The Affordable Care Act is cutting Medicare benefits to local hospitals.
According to the Orlando Sentinel, hospitals in Central Florida are among half of the hospitals around the nation to be penalized by Medicare. The reason for these punishments? The readmission rates of these hospitals are higher than the rates permitted by federal rules.
These punishments are part of the Affordable Care Act, which includes a program penalizing hospitals for having an excessive number of Medicare patients who return to the hospital less than one month after their initial discharge. The reasoning behind this program is to motivate hospitals to pay closer attention to the health of patients after discharge, but some hospitals have complained, calling the program unfair.
In Florida, 81 percent of the hospitals received an average Medicare cut of 0.67 percent, which was about .05 percent higher than the national average.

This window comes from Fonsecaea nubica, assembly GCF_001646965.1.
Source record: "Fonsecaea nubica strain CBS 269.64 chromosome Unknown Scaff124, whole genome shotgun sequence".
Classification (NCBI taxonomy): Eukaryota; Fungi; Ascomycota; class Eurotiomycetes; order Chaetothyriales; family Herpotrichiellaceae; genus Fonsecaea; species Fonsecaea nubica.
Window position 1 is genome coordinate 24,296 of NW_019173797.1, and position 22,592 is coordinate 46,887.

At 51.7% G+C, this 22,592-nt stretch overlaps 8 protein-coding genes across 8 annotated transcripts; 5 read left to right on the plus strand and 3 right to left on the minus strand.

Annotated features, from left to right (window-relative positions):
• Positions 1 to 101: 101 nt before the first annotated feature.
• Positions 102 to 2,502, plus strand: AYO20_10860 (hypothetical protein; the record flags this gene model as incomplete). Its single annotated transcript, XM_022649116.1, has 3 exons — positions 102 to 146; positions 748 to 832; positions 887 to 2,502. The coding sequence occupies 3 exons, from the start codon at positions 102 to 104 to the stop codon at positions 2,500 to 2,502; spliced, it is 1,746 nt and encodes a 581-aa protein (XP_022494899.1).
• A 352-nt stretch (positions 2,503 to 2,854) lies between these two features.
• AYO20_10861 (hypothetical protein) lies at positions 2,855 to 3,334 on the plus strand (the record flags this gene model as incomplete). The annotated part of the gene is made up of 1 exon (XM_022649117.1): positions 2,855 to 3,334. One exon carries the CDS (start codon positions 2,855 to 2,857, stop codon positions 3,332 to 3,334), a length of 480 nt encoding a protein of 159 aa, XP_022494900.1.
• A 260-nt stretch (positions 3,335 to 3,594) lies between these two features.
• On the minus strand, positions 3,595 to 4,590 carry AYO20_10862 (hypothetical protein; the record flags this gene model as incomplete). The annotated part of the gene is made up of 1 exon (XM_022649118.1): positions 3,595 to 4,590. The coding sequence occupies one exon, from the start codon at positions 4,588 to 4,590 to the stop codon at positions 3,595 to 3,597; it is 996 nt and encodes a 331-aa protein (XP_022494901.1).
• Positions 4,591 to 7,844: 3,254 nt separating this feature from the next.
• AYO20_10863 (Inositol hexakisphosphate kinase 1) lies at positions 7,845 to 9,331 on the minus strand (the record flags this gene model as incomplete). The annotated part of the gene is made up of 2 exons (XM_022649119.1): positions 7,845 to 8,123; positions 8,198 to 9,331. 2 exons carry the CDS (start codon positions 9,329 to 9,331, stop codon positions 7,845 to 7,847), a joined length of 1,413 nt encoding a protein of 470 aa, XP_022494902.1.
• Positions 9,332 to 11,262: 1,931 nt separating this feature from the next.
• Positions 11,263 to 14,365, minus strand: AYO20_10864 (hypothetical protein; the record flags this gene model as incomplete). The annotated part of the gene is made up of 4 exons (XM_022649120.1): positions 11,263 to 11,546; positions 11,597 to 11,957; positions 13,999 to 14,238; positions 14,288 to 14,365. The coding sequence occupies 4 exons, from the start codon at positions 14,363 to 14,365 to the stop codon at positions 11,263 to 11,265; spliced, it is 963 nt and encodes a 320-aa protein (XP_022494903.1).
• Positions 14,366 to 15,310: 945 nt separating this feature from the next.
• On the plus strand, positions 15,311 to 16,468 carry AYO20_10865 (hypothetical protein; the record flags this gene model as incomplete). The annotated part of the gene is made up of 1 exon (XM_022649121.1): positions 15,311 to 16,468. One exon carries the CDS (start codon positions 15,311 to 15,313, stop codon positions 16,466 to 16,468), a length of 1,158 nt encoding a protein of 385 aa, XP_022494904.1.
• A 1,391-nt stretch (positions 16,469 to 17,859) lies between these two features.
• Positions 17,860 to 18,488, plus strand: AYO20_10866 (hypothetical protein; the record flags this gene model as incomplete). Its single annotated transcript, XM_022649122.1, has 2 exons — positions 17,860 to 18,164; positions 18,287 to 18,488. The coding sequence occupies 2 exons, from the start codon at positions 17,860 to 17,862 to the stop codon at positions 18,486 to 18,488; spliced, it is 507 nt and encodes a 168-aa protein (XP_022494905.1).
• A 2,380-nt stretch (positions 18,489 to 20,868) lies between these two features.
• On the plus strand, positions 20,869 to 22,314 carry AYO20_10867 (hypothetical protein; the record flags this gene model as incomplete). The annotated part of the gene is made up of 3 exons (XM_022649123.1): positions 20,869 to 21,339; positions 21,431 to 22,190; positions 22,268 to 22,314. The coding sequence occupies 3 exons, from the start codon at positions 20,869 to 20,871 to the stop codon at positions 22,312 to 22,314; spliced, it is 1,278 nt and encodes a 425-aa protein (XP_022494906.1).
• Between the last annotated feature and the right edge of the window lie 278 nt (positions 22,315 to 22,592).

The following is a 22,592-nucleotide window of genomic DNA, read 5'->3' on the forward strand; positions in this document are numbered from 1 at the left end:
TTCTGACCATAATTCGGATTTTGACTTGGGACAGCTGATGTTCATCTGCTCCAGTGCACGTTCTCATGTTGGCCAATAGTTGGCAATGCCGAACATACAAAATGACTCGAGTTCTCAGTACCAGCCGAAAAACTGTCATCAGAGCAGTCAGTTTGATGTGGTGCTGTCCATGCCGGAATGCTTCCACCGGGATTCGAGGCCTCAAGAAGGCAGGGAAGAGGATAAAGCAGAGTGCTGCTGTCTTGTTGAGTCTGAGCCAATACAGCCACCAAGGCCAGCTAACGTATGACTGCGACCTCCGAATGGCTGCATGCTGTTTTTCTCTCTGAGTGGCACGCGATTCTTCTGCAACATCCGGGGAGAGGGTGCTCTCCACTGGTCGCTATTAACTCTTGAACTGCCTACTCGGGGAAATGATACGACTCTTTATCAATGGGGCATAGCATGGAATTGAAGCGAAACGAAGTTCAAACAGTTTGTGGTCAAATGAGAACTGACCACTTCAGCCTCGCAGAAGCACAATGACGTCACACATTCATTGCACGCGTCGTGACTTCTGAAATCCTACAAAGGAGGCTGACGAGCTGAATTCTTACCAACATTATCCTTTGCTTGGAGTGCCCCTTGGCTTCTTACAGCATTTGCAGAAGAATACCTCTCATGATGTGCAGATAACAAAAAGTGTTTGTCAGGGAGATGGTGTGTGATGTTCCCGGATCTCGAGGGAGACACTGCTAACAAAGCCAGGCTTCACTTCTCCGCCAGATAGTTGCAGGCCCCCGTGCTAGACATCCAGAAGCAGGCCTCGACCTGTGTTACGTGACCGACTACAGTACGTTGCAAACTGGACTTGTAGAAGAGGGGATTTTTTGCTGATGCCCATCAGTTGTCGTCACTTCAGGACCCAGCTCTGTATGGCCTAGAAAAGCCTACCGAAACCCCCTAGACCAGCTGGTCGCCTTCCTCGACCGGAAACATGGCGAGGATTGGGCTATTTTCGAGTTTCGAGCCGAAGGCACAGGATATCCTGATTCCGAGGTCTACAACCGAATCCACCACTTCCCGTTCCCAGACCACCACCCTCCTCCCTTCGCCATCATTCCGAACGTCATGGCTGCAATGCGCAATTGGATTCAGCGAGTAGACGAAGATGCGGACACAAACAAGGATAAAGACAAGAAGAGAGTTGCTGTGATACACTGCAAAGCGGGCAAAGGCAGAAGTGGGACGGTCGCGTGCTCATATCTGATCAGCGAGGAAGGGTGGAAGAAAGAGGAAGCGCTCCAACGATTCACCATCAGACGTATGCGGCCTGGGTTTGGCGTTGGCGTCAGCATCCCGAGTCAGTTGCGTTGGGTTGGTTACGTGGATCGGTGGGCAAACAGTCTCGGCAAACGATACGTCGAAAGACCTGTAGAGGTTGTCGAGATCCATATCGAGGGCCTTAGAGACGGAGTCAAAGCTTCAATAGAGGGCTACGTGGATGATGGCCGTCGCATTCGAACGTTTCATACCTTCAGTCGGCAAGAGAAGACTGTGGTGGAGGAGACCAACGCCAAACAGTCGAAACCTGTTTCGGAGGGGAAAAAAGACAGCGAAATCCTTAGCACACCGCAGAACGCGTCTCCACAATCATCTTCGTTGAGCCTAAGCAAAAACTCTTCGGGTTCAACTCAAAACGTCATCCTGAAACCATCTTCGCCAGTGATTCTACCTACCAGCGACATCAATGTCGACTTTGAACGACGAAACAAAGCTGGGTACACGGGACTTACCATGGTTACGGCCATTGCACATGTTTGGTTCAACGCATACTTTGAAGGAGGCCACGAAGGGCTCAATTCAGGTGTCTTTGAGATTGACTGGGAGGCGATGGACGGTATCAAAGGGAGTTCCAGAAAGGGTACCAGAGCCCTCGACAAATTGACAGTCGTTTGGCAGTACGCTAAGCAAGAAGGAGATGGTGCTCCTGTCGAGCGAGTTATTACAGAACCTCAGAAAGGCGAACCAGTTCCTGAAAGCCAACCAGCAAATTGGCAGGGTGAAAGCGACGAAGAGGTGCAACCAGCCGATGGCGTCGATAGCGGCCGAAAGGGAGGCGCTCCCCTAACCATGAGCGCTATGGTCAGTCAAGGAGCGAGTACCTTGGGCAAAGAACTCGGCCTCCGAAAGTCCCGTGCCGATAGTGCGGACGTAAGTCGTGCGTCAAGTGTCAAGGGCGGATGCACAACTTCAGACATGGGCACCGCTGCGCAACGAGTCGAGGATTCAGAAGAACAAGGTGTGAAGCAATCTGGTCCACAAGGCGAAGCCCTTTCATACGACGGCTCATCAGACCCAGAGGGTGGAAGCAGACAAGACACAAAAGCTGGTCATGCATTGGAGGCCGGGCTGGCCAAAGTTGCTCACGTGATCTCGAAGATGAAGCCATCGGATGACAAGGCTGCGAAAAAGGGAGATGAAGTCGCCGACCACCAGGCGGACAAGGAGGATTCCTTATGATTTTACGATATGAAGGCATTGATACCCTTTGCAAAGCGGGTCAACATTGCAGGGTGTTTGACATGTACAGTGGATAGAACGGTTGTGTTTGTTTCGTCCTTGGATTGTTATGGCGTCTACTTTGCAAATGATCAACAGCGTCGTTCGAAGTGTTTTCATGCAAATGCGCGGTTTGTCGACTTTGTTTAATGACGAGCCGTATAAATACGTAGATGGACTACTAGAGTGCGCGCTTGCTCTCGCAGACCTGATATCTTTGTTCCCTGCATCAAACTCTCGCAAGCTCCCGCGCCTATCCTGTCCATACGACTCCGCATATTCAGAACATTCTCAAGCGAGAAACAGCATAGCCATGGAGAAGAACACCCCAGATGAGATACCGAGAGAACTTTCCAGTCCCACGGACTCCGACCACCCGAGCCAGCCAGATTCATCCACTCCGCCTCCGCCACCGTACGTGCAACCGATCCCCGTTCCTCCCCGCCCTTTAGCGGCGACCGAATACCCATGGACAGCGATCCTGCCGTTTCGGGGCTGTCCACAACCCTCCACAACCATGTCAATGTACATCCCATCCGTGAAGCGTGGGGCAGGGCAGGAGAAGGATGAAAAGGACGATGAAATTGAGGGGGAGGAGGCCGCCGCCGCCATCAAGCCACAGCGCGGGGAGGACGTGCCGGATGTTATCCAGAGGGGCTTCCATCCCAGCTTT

What this means for Central Florida, is that the Osceola Regional Medical Center will have its Medicare reimbursement cut by 2.05 percent starting in October. In addition, Florida Hospital’s Medicare reimbursement will be cut by 1.18 percent; Central Florida Regional Hospital’s by 0.96 percent; and Orlando Health’s by 0.48 percent.
This penalty program is now in its fourth year. So far, the only local hospital with a reduced penalty rate from last year was Orlando Health, while Osceola Regional’s penalty rates have regularly increased since 2013 from 0.76 percent to the current 2.05 percent.